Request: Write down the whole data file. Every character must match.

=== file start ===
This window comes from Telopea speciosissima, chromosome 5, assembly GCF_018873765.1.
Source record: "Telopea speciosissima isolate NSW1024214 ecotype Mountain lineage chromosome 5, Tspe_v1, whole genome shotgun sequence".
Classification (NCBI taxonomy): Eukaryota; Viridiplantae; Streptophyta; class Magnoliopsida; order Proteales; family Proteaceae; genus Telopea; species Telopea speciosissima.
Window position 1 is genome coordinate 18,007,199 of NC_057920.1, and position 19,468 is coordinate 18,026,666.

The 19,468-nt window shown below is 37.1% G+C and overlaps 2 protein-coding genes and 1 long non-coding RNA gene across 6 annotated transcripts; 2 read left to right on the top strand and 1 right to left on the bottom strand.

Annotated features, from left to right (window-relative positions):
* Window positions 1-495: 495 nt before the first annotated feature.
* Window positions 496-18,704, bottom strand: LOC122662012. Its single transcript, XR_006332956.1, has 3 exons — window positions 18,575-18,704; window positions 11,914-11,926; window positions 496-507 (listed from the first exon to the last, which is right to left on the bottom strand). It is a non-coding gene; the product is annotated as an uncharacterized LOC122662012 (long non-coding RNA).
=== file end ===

This window comes from Telopea speciosissima, chromosome 5, assembly GCF_018873765.1.
Source record: "Telopea speciosissima isolate NSW1024214 ecotype Mountain lineage chromosome 5, Tspe_v1, whole genome shotgun sequence".
Classification (NCBI taxonomy): Eukaryota; Viridiplantae; Streptophyta; class Magnoliopsida; order Proteales; family Proteaceae; genus Telopea; species Telopea speciosissima.
Window position 1 is genome coordinate 18,007,199 of NC_057920.1, and position 19,468 is coordinate 18,026,666.

The 19,468-nt window shown below is 37.1% G+C and overlaps 2 protein-coding genes and 1 long non-coding RNA gene across 6 annotated transcripts; 2 read left to right on the top strand and 1 right to left on the bottom strand.

Annotated features, from left to right (window-relative positions):
* Window positions 1-495: 495 nt before the first annotated feature.
* Window positions 496-18,704, bottom strand: LOC122662012. Its single transcript, XR_006332956.1, has 3 exons — window positions 18,575-18,704; window positions 11,914-11,926; window positions 496-507 (listed from the first exon to the last, which is right to left on the bottom strand). It is a non-coding gene; the product is annotated as an uncharacterized LOC122662012 (long non-coding RNA).